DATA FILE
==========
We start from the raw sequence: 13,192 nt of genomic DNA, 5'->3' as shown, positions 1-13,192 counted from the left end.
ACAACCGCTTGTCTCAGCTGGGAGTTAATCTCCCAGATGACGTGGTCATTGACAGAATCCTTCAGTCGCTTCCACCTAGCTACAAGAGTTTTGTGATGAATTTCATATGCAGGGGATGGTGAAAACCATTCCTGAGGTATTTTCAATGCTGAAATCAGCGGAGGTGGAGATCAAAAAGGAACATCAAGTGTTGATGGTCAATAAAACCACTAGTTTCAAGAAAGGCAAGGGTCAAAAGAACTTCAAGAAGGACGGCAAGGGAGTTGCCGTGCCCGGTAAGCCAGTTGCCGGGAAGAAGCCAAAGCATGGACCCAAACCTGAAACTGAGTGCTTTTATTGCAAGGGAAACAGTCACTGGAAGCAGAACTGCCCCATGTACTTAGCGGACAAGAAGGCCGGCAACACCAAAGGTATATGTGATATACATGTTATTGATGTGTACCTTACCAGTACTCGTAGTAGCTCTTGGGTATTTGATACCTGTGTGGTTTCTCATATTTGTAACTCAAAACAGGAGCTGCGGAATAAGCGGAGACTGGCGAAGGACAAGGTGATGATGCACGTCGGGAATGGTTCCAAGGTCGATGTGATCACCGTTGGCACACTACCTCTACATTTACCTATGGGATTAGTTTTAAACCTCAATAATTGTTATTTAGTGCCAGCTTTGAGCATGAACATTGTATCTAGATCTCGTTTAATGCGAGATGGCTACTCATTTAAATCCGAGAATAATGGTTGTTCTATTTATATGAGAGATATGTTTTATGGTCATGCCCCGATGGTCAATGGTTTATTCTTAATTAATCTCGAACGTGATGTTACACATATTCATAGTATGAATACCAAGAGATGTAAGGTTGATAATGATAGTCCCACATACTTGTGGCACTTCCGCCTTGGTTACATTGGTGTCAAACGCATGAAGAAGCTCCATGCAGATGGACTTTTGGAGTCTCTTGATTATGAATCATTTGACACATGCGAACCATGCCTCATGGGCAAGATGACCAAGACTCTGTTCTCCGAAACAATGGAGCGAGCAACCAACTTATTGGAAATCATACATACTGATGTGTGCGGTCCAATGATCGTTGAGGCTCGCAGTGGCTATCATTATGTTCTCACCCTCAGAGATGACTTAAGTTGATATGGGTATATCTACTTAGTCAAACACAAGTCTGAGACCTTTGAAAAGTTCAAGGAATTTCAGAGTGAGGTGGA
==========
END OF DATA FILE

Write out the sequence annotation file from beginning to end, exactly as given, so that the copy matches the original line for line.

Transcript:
We start from the raw sequence: 13,192 nt of genomic DNA, 5'->3' as shown, positions 1-13,192 counted from the left end.
ACAACCGCTTGTCTCAGCTGGGAGTTAATCTCCCAGATGACGTGGTCATTGACAGAATCCTTCAGTCGCTTCCACCTAGCTACAAGAGTTTTGTGATGAATTTCATATGCAGGGGATGGTGAAAACCATTCCTGAGGTATTTTCAATGCTGAAATCAGCGGAGGTGGAGATCAAAAAGGAACATCAAGTGTTGATGGTCAATAAAACCACTAGTTTCAAGAAAGGCAAGGGTCAAAAGAACTTCAAGAAGGACGGCAAGGGAGTTGCCGTGCCCGGTAAGCCAGTTGCCGGGAAGAAGCCAAAGCATGGACCCAAACCTGAAACTGAGTGCTTTTATTGCAAGGGAAACAGTCACTGGAAGCAGAACTGCCCCATGTACTTAGCGGACAAGAAGGCCGGCAACACCAAAGGTATATGTGATATACATGTTATTGATGTGTACCTTACCAGTACTCGTAGTAGCTCTTGGGTATTTGATACCTGTGTGGTTTCTCATATTTGTAACTCAAAACAGGAGCTGCGGAATAAGCGGAGACTGGCGAAGGACAAGGTGATGATGCACGTCGGGAATGGTTCCAAGGTCGATGTGATCACCGTTGGCACACTACCTCTACATTTACCTATGGGATTAGTTTTAAACCTCAATAATTGTTATTTAGTGCCAGCTTTGAGCATGAACATTGTATCTAGATCTCGTTTAATGCGAGATGGCTACTCATTTAAATCCGAGAATAATGGTTGTTCTATTTATATGAGAGATATGTTTTATGGTCATGCCCCGATGGTCAATGGTTTATTCTTAATTAATCTCGAACGTGATGTTACACATATTCATAGTATGAATACCAAGAGATGTAAGGTTGATAATGATAGTCCCACATACTTGTGGCACTTCCGCCTTGGTTACATTGGTGTCAAACGCATGAAGAAGCTCCATGCAGATGGACTTTTGGAGTCTCTTGATTATGAATCATTTGACACATGCGAACCATGCCTCATGGGCAAGATGACCAAGACTCTGTTCTCCGAAACAATGGAGCGAGCAACCAACTTATTGGAAATCATACATACTGATGTGTGCGGTCCAATGATCGTTGAGGCTCGCAGTGGCTATCATTATGTTCTCACCCTCAGAGATGACTTAAGTTGATATGGGTATATCTACTTAGTCAAACACAAGTCTGAGACCTTTGAAAAGTTCAAGGAATTTCAGAGTGAGGTGGA